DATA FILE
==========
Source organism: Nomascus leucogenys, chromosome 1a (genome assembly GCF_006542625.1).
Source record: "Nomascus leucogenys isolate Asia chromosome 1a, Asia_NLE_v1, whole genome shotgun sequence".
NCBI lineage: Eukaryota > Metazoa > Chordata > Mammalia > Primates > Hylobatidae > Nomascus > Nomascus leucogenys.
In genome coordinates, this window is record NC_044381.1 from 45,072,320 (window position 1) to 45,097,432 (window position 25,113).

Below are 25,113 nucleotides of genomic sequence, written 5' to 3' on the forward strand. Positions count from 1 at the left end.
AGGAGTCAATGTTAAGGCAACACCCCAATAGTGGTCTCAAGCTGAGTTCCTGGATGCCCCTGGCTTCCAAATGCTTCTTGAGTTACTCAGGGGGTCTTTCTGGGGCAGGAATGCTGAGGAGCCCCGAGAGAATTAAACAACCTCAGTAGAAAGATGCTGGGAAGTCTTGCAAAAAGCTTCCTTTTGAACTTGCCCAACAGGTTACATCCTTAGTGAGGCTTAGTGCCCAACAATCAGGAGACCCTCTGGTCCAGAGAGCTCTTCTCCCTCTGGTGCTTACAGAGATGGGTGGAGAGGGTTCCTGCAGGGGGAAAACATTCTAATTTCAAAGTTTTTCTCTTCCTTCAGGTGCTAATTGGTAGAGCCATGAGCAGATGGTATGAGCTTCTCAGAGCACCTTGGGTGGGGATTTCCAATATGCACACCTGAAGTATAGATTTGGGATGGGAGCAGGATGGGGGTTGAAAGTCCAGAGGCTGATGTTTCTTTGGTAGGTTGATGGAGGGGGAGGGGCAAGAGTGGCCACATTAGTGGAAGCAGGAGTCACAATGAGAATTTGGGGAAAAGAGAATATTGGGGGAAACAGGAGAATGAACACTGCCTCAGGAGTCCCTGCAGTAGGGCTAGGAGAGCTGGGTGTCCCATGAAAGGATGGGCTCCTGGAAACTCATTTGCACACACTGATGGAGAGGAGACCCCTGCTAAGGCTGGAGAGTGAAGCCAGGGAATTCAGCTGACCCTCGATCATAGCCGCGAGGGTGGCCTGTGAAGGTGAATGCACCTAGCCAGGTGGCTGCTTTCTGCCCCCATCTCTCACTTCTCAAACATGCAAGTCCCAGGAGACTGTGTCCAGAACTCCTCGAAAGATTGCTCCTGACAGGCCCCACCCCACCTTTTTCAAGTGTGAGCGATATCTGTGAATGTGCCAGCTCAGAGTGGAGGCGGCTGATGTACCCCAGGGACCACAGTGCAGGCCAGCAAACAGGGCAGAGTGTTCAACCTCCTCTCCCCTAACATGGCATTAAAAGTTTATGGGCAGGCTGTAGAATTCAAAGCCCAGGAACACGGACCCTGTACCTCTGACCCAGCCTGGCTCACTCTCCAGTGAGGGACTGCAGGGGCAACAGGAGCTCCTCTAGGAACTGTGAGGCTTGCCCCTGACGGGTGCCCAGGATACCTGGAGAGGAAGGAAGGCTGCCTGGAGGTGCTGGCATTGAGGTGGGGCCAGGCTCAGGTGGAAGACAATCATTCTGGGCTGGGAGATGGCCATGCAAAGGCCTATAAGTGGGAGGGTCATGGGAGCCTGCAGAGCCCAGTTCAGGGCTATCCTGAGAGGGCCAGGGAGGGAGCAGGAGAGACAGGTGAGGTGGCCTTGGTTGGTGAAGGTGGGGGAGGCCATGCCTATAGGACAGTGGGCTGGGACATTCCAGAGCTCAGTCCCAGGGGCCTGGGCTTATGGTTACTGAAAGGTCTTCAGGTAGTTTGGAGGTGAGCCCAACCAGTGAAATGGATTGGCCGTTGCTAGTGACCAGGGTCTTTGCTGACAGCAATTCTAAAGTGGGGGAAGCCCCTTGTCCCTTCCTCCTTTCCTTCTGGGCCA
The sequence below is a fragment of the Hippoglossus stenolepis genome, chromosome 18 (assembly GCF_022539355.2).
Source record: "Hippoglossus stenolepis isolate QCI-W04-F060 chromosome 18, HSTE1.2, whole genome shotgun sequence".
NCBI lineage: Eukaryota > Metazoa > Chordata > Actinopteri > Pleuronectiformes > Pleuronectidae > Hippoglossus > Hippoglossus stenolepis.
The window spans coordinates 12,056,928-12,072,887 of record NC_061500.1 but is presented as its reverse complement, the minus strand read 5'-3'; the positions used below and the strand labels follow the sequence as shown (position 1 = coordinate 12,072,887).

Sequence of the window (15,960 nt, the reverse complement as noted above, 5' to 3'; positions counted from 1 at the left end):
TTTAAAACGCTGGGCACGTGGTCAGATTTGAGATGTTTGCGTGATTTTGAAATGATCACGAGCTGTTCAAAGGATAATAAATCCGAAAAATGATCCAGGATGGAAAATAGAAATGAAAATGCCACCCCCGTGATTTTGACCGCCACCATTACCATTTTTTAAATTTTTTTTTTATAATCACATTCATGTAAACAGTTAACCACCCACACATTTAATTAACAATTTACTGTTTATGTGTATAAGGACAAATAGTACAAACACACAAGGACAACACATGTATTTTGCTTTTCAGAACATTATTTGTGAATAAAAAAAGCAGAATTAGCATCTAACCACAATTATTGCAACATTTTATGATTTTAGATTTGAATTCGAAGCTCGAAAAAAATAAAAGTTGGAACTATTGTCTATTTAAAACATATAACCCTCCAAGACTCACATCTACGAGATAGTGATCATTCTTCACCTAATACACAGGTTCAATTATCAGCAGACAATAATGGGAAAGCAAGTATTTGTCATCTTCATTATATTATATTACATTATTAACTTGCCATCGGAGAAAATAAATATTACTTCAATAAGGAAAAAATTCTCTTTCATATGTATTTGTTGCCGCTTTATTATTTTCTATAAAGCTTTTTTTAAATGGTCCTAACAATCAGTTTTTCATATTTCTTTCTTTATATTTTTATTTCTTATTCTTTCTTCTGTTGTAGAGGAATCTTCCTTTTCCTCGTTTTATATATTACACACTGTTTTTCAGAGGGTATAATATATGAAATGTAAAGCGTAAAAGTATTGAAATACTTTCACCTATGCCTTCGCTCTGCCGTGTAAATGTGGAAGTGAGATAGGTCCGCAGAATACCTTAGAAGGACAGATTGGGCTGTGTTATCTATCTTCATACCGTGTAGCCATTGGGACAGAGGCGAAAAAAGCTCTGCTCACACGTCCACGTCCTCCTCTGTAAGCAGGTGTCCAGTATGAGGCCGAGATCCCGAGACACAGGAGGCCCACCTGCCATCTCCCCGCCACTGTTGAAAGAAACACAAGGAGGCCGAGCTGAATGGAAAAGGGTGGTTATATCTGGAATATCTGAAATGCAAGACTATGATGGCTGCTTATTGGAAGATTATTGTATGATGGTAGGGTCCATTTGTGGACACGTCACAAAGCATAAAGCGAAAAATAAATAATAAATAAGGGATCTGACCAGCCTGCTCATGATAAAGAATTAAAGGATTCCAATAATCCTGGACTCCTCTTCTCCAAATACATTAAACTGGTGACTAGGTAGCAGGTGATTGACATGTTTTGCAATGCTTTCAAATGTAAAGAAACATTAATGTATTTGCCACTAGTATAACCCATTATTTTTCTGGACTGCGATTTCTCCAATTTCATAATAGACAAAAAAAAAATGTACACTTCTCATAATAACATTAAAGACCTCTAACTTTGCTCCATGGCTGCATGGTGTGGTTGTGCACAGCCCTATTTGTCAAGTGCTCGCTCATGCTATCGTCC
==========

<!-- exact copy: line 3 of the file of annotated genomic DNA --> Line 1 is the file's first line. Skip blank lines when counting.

NCBI lineage: Eukaryota > Metazoa > Chordata > Mammalia > Primates > Hylobatidae > Nomascus > Nomascus leucogenys.